The image-sharing network, co-founded by Iowa’s Ben Silbermann, launched in March 2010. By August 2011 it had already made it onto Time Magazine’s ’50 Best Websites for 2011’ list. By February 2012, the online pinboard boasted 11 million visitors and, according to a study by Shareaholic, pinterest.com currently drives more referral traffic than Google+, YouTube and LinkedIn combined.
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But CEOs, VPs and brand managers who navigate Facebook and Twitter pages with ease are scratching their heads at the site that can look more like a hasty collage of images than targeted branding efforts. How does Pinterest work, exactly? And how can it help grow your brand?
Pinterest users organize images they like in themed boxes, called pinboards. People can share images by repinning them, in addition to liking or commenting on them. Users connect by following individual boards or other users’ full profiles. Pinterest allows you to keep adding new pinboards and make them as specific or general as you like. The network currently has a higher female demographic and is heavily weighted toward lifestyle, fashion and home interests — although, as every startup founder knows, this is susceptible to change.
So, here are a few ways to understand how you can complement your vision as a Pinterest user, whether you’re a big brand or an individual just looking to pin stuff you love.
1. Who Are You, Really?
Getting started on Pinterest is a great opportunity to think outside your traditional product lines or marketing approach. What themes sum up your brand, and how do these connect with your customers? Random House Publishing successfully keeps its product marketing to a minimum and focuses on wider literary interests. It has boards for literary weddings (and tattoos!), an ‘Amazing Places to Read’ board, and examples of gifts that appeal to your inner bookworm.
2. Craft a Presence
Pinterest is driven by individual tastes, and brands’ activity should reflect that. People come to Pinterest to share and celebrate what inspires them, meaning that the ‘hard sell’ is out of place in this sort of environment. Instead, brands should identify what makes them unique and the qualities that connect them to their customers. Craft store chain Jo-Ann fits Pinterest’s core demographic perfectly, but it also knows how to appeal to customers’ creativity. This brand goes beyond its own product lines with boards such as ‘Foodcrafting’, ‘Becoming a Disney Princess’, and ‘It’s Time’, a whimsical collection of clock images.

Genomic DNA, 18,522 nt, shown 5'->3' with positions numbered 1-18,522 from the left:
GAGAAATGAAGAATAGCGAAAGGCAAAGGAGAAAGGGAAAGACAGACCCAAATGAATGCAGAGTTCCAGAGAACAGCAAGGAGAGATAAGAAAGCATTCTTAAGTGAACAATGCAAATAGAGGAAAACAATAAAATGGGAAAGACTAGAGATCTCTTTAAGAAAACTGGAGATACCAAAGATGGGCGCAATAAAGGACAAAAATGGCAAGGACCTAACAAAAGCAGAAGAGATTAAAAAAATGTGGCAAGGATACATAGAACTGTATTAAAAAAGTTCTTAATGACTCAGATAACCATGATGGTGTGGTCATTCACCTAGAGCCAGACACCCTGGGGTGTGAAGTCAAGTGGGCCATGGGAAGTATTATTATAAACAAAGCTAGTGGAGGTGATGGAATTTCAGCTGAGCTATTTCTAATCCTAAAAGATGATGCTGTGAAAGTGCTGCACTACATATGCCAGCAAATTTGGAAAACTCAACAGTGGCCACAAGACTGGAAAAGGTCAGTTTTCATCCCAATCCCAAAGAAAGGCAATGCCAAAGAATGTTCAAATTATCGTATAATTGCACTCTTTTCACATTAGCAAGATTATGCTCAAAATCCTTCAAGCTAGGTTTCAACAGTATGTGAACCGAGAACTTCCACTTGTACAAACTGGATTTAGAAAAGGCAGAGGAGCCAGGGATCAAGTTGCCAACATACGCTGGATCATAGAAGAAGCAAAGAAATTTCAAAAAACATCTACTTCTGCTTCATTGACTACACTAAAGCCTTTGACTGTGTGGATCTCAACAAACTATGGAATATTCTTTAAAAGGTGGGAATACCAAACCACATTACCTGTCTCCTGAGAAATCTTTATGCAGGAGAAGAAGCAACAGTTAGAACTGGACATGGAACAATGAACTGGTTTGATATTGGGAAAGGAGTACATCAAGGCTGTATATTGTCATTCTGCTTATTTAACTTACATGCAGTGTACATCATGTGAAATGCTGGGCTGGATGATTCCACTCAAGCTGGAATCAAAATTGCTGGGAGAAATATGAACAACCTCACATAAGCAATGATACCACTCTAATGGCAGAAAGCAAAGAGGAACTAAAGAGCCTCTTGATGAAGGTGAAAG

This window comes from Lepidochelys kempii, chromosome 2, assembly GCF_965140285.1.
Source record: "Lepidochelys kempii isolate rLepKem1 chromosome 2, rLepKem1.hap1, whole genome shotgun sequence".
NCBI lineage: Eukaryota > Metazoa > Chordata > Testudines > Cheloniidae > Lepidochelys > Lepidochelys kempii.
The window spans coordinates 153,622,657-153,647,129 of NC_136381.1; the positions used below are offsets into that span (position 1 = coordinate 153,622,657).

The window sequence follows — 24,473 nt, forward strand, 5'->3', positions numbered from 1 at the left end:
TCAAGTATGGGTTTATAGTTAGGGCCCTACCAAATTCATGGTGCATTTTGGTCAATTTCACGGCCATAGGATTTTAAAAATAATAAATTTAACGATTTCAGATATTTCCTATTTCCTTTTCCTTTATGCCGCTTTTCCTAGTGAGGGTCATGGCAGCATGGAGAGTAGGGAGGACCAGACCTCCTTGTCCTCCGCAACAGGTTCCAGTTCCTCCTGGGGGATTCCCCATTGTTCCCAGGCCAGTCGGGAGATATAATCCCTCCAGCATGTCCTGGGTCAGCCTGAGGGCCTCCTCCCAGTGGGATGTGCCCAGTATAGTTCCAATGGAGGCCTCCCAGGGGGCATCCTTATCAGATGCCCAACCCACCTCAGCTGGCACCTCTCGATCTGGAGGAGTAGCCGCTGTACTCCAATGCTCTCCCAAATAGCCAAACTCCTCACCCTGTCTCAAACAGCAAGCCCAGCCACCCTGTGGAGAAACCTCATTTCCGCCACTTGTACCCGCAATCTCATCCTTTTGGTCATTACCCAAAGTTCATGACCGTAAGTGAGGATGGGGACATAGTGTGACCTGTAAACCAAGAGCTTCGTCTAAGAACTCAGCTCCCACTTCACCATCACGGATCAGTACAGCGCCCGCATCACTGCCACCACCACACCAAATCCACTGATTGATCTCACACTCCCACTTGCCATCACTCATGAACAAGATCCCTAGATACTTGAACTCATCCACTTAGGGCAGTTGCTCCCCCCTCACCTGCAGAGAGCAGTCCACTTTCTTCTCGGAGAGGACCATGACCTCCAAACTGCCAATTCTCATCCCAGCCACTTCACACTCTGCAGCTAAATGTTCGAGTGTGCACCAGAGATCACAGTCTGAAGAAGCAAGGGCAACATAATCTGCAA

3. Add The Pinterest Icon
If you’re e-commerce site, make it easy for fans to pin your content by adding a PinIt button directly onto your website. Users will be less likely to use Google Images to pin your products (or not pin them at all), allowing new customers to visit your site. Online marketplace Etsy built the PinIt button into its site. As a storefront for thousands of small businesses and designers, it is vital to their model that potential customers can find their way back to the source. (Psst: even if you’re not an e-commerce site, consider adding the PinIt icon; Pinterest has already proven it can drive large amounts of traffic to various brands.
4. Give Back
Pinterest offers product promotion in its Gift section. When users upload a Pin, they can simply tag it with a price and description to allow it to appear on the page. If users follow the link, it will take them back to your website sales page. It is still recommended that you share plenty of other people’s content too, rather than only Pinning your own products.
5. Update Your Content
Pinterest has a very current format: popular images often reflect seasonal trends or events, such as holidays, Valentine’s Day or movie releases. The Weather Channel is great at this: as well as the usual season-related Pinboards you might expect, it also has ‘Weather Style’, weather-related recipes, ‘Weather Pets’, and weather education themed boards.
6. Re-pin. Repeat.
Sharing content is central to Pinterest’s business model. Much like any other social site, the more active you are on Pinterest, the more likely users will follow your board(s). Re-pinning often also helps to keep your content and your audience fresh. Rather than focusing on their own products (which don’t translate well to Pinterest’s model), airline company Southwest prefers to highlight its fun rep — its boards boast plane-related crafts and images of vintage travel, most of which are re-pinned often. Its popularity on Pinterest comes from shedding a typical “brand” profile and really getting behind the network’s ethos.
7. Celebrate Your Fans
Pinterest has the unique ability to make your branding experience as much about your audience as it is about you. Lindt, for example, has a board dubbed ‘Your Creations’, which showcases its various chocolate creations. BedandBreakfast.com‘s Pinterest page offers travel tips its followers have sent in from around the world. Colleges are hopping on the Pinterest bandwagon by offering custom boards that allow students and alumni to pin images that remind them of their experience as a collegian.
So what are you waiting for? It’s time to put your interest in Pinterest.